President-elect Barack Obama's economic team supports spending between $40 billion and $100 billion from the remaining financial sector bailout specifically to reduce the number of foreclosures, a top Democrat said Wednesday.
House Financial Services Committee Chairman Barney Frank said Obama's top economic adviser, Larry Summers, assured him that Obama would devote such money to help homeowners avoid defaulting on their mortgages.
Such a commitment is the most specific glimpse at what Obama would do with the remaining $350 billion of the Troubled Asset Relief Program. Obama has asked Congress to release those funds.
Frank has legislation before the House that would set conditions and new goals for the money, including money dedicated to foreclosure mitigation.
Earlier, Rep. Charles Rangel, D-N.Y., Congress' top tax writer, said Obama's Democratic allies on Capitol Hill are trying to use the president-elect's economic recovery bill to extend a tax cut for middle- to upper-income taxpayers despite concerns from his transition team that it won't boost the economy.
Rangel said both House and Senate members feel strongly about using Obama's stimulus package to make the annual fix to the alternative minimum tax to prevent more than 20 million additional tax filers from having to pay it.
Making that fix for one year alone will cost about $70 billion, a healthy chunk out of the $300 billion that Obama has set aside for tax cuts in his emerging $850 billion stimulus plan.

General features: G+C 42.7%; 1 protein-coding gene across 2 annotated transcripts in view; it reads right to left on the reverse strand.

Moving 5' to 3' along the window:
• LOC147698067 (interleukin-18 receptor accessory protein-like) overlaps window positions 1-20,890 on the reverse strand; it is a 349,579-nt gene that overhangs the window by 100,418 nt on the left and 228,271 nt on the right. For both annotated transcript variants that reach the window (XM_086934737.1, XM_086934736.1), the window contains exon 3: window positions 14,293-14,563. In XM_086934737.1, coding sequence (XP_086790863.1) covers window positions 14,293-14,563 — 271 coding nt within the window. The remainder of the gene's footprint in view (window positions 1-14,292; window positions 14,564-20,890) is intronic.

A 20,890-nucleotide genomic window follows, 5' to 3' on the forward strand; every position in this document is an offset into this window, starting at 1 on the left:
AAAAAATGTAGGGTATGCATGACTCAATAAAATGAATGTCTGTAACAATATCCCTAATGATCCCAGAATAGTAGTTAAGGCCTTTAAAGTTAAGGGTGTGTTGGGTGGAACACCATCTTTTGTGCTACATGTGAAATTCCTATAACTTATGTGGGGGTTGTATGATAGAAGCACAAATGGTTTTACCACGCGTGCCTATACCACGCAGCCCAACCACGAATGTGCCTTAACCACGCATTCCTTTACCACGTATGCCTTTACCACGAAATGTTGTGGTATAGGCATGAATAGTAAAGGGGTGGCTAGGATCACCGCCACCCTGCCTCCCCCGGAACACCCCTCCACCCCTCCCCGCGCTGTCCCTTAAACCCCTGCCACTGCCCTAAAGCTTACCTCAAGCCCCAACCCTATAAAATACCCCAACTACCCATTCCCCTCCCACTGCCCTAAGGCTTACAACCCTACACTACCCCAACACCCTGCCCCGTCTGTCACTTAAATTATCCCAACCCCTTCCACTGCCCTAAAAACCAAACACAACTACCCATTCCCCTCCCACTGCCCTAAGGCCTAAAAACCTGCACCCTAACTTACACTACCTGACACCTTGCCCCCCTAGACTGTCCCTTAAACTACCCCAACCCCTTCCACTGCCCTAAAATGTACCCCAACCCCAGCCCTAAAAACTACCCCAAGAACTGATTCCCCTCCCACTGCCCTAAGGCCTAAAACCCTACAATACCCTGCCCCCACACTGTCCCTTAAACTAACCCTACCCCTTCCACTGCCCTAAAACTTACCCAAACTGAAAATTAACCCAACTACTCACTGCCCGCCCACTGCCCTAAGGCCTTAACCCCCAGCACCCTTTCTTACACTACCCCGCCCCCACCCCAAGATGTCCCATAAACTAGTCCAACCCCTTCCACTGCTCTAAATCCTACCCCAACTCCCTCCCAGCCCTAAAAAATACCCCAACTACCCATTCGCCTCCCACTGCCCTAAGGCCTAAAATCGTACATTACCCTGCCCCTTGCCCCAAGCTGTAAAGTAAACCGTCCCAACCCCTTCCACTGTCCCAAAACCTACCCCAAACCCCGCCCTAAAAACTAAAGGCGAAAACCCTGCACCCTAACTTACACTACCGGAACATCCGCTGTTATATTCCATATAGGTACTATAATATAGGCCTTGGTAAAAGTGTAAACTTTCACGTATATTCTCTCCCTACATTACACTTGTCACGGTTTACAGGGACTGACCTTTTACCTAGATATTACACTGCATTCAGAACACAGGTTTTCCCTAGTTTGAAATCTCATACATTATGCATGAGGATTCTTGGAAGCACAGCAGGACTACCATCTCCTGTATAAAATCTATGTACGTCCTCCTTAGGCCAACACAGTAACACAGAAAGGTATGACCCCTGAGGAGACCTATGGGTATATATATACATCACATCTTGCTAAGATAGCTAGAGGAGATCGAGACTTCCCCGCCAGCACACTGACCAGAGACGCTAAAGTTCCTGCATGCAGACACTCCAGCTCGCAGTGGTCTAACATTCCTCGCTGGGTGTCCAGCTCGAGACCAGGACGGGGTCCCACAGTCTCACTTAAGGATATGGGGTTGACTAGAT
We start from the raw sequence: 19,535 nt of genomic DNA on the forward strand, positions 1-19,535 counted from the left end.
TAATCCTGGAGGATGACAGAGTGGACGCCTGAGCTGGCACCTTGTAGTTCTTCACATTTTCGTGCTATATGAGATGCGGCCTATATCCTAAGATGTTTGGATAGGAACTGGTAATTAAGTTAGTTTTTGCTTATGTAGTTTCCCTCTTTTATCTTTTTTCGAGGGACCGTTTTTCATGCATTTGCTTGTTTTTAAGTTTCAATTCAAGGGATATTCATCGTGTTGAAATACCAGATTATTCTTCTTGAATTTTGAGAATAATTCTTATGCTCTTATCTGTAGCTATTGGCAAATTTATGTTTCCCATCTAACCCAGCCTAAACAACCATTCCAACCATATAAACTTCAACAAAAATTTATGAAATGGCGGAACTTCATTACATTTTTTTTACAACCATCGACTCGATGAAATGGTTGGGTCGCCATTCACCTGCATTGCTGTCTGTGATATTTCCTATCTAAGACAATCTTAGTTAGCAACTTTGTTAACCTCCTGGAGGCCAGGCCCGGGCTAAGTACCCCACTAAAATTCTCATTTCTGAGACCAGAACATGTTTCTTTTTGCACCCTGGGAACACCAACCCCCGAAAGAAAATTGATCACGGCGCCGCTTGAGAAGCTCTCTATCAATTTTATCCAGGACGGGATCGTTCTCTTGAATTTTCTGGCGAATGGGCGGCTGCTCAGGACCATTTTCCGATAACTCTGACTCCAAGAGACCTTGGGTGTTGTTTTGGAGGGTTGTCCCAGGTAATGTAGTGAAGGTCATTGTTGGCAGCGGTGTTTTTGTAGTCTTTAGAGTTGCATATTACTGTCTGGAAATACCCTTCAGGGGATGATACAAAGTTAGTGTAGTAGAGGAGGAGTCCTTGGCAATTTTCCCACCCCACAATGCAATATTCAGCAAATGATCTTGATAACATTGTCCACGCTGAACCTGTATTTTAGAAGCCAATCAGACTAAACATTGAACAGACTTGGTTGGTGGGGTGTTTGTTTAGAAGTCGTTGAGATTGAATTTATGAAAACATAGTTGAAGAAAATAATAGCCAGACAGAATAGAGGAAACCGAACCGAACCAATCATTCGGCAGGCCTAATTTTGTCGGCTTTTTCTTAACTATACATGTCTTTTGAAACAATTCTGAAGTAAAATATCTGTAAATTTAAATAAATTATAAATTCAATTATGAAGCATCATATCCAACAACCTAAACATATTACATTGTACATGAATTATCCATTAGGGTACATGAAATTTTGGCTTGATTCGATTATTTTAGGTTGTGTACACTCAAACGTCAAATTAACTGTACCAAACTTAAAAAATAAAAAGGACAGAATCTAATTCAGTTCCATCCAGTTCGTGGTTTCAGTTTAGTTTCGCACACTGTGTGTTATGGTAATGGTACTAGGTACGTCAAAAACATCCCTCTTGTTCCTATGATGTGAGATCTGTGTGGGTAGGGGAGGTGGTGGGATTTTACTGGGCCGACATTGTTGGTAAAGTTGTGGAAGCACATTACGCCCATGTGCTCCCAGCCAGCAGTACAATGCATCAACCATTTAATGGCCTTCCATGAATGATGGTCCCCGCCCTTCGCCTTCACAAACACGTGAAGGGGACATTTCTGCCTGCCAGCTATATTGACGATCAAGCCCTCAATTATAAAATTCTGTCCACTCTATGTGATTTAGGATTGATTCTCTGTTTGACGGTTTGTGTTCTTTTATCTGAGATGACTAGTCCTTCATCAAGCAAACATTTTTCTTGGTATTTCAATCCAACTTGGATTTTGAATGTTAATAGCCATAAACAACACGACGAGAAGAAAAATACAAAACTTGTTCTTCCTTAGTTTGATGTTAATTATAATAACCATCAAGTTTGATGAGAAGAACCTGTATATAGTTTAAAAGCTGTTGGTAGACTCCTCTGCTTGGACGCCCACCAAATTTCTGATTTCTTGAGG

The AMT "patch" is usually dealt with in the fall, but doing it now makes lawmakers' jobs easier.
The AMT was designed in 1969 to make sure wealthy taxpayers pay at least some tax. But it was never indexed for inflation and therefore threatens to trap millions of people for whom it was never designed.
The Obama economic team has been resisting adding the AMT fix to the economic recovery bill, arguing privately that it won't do much to help the economy. It's virtually certain to be addressed later if left alone now — and in any event, the effects wouldn't be felt until next year's tax-filing season.
Rangel, the Ways and Means Committee chairman, said other tax provisions would have to take a "haircut" to pay for dealing with the AMT. A $3,000 job- creation tax credit — which drew strong objections as unworkable anyway — appears likely to be jettisoned from the Obama plan.
Also threatened is a pro-business provision proposed by Obama that would allow companies posting losses last year to get refunds for taxes paid as far back as five years earlier.